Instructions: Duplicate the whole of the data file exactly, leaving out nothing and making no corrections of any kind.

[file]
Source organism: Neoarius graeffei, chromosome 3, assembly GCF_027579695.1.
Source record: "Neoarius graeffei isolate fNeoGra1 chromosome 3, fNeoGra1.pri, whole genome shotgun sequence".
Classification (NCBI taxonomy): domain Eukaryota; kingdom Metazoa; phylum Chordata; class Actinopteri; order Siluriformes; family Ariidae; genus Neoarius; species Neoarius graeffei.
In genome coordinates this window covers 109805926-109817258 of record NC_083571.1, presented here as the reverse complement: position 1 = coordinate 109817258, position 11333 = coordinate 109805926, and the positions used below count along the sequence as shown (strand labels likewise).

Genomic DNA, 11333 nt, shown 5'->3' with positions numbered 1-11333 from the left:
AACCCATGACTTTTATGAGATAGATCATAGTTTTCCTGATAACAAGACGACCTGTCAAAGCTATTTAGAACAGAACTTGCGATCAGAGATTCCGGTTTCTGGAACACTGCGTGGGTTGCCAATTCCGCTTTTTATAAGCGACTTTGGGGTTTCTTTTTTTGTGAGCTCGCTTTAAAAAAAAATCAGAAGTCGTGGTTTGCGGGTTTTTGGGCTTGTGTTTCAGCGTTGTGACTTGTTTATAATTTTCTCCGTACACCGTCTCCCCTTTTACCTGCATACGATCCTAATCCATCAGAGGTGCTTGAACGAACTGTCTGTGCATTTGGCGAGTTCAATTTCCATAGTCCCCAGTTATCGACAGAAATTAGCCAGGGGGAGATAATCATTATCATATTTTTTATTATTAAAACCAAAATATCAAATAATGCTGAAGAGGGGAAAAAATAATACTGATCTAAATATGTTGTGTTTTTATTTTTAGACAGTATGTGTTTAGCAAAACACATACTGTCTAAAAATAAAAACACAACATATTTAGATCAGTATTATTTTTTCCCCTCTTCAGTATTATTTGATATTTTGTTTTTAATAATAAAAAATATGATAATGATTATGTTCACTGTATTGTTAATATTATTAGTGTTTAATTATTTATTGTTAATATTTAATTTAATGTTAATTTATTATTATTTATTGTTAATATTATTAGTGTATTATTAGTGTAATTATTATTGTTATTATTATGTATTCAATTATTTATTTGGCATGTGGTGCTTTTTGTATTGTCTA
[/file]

Source organism: Neoarius graeffei, chromosome 3, assembly GCF_027579695.1.
Source record: "Neoarius graeffei isolate fNeoGra1 chromosome 3, fNeoGra1.pri, whole genome shotgun sequence".
Classification (NCBI taxonomy): domain Eukaryota; kingdom Metazoa; phylum Chordata; class Actinopteri; order Siluriformes; family Ariidae; genus Neoarius; species Neoarius graeffei.
In genome coordinates this window covers 109805926-109817258 of record NC_083571.1, presented here as the reverse complement: position 1 = coordinate 109817258, position 11333 = coordinate 109805926, and the positions used below count along the sequence as shown (strand labels likewise).

Genomic DNA, 11333 nt, shown 5'->3' with positions numbered 1-11333 from the left:
AACCCATGACTTTTATGAGATAGATCATAGTTTTCCTGATAACAAGACGACCTGTCAAAGCTATTTAGAACAGAACTTGCGATCAGAGATTCCGGTTTCTGGAACACTGCGTGGGTTGCCAATTCCGCTTTTTATAAGCGACTTTGGGGTTTCTTTTTTTGTGAGCTCGCTTTAAAAAAAAATCAGAAGTCGTGGTTTGCGGGTTTTTGGGCTTGTGTTTCAGCGTTGTGACTTGTTTATAATTTTCTCCGTACACCGTCTCCCCTTTTACCTGCATACGATCCTAATCCATCAGAGGTGCTTGAACGAACTGTCTGTGCATTTGGCGAGTTCAATTTCCATAGTCCCCAGTTATCGACAGAAATTAGCCAGGGGGAGATAATCATTATCATATTTTTTATTATTAAAACCAAAATATCAAATAATGCTGAAGAGGGGAAAAAATAATACTGATCTAAATATGTTGTGTTTTTATTTTTAGACAGTATGTGTTTAGCAAAACACATACTGTCTAAAAATAAAAACACAACATATTTAGATCAGTATTATTTTTTCCCCTCTTCAGTATTATTTGATATTTTGTTTTTAATAATAAAAAATATGATAATGATTATGTTCACTGTATTGTTAATATTATTAGTGTTTAATTATTTATTGTTAATATTTAATTTAATGTTAATTTATTATTATTTATTGTTAATATTATTAGTGTATTATTAGTGTAATTATTATTGTTATTATTATGTATTCAATTATTTATTTGGCATGTGGTGCTTTTTGTATTGTCTA